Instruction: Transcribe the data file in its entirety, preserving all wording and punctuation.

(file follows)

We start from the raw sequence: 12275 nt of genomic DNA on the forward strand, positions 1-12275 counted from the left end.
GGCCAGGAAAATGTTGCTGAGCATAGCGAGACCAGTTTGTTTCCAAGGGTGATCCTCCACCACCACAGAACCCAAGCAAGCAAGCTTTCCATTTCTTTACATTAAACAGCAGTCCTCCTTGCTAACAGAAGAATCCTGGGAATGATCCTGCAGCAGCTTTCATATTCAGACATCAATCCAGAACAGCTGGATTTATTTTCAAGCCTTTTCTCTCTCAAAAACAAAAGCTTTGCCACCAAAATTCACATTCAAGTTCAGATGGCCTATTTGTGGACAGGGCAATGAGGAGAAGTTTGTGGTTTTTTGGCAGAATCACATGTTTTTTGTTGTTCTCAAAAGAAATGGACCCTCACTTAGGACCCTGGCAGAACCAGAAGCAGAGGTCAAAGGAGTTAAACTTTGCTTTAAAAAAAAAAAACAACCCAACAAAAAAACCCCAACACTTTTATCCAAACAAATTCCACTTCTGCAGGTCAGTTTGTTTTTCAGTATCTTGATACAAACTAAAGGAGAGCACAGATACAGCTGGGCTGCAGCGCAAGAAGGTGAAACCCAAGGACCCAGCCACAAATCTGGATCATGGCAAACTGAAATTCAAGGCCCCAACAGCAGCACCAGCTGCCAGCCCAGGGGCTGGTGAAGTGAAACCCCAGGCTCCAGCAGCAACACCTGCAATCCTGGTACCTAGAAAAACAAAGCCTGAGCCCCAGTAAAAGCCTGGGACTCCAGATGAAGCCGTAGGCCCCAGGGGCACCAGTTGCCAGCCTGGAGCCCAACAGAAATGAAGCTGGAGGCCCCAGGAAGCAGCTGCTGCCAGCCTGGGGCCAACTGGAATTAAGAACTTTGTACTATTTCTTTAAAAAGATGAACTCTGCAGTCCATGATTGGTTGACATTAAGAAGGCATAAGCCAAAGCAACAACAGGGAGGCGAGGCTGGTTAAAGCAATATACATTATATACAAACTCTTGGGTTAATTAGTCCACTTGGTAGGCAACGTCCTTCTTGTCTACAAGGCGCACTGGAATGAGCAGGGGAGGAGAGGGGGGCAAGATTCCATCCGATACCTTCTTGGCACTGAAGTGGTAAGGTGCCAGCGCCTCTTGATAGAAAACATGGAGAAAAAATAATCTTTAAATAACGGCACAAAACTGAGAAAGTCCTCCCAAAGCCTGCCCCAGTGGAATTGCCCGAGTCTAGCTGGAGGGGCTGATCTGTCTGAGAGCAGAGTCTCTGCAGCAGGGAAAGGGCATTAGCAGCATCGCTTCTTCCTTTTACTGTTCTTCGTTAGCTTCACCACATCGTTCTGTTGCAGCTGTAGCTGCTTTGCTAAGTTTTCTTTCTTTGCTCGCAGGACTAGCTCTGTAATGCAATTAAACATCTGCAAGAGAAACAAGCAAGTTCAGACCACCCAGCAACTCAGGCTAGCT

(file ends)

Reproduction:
We start from the raw sequence: 12275 nt of genomic DNA on the forward strand, positions 1-12275 counted from the left end.
GGCCAGGAAAATGTTGCTGAGCATAGCGAGACCAGTTTGTTTCCAAGGGTGATCCTCCACCACCACAGAACCCAAGCAAGCAAGCTTTCCATTTCTTTACATTAAACAGCAGTCCTCCTTGCTAACAGAAGAATCCTGGGAATGATCCTGCAGCAGCTTTCATATTCAGACATCAATCCAGAACAGCTGGATTTATTTTCAAGCCTTTTCTCTCTCAAAAACAAAAGCTTTGCCACCAAAATTCACATTCAAGTTCAGATGGCCTATTTGTGGACAGGGCAATGAGGAGAAGTTTGTGGTTTTTTGGCAGAATCACATGTTTTTTGTTGTTCTCAAAAGAAATGGACCCTCACTTAGGACCCTGGCAGAACCAGAAGCAGAGGTCAAAGGAGTTAAACTTTGCTTTAAAAAAAAAAAACAACCCAACAAAAAAACCCCAACACTTTTATCCAAACAAATTCCACTTCTGCAGGTCAGTTTGTTTTTCAGTATCTTGATACAAACTAAAGGAGAGCACAGATACAGCTGGGCTGCAGCGCAAGAAGGTGAAACCCAAGGACCCAGCCACAAATCTGGATCATGGCAAACTGAAATTCAAGGCCCCAACAGCAGCACCAGCTGCCAGCCCAGGGGCTGGTGAAGTGAAACCCCAGGCTCCAGCAGCAACACCTGCAATCCTGGTACCTAGAAAAACAAAGCCTGAGCCCCAGTAAAAGCCTGGGACTCCAGATGAAGCCGTAGGCCCCAGGGGCACCAGTTGCCAGCCTGGAGCCCAACAGAAATGAAGCTGGAGGCCCCAGGAAGCAGCTGCTGCCAGCCTGGGGCCAACTGGAATTAAGAACTTTGTACTATTTCTTTAAAAAGATGAACTCTGCAGTCCATGATTGGTTGACATTAAGAAGGCATAAGCCAAAGCAACAACAGGGAGGCGAGGCTGGTTAAAGCAATATACATTATATACAAACTCTTGGGTTAATTAGTCCACTTGGTAGGCAACGTCCTTCTTGTCTACAAGGCGCACTGGAATGAGCAGGGGAGGAGAGGGGGGCAAGATTCCATCCGATACCTTCTTGGCACTGAAGTGGTAAGGTGCCAGCGCCTCTTGATAGAAAACATGGAGAAAAAATAATCTTTAAATAACGGCACAAAACTGAGAAAGTCCTCCCAAAGCCTGCCCCAGTGGAATTGCCCGAGTCTAGCTGGAGGGGCTGATCTGTCTGAGAGCAGAGTCTCTGCAGCAGGGAAAGGGCATTAGCAGCATCGCTTCTTCCTTTTACTGTTCTTCGTTAGCTTCACCACATCGTTCTGTTGCAGCTGTAGCTGCTTTGCTAAGTTTTCTTTCTTTGCTCGCAGGACTAGCTCTGTAATGCAATTAAACATCTGCAAGAGAAACAAGCAAGTTCAGACCACCCAGCAACTCAGGCTAGCT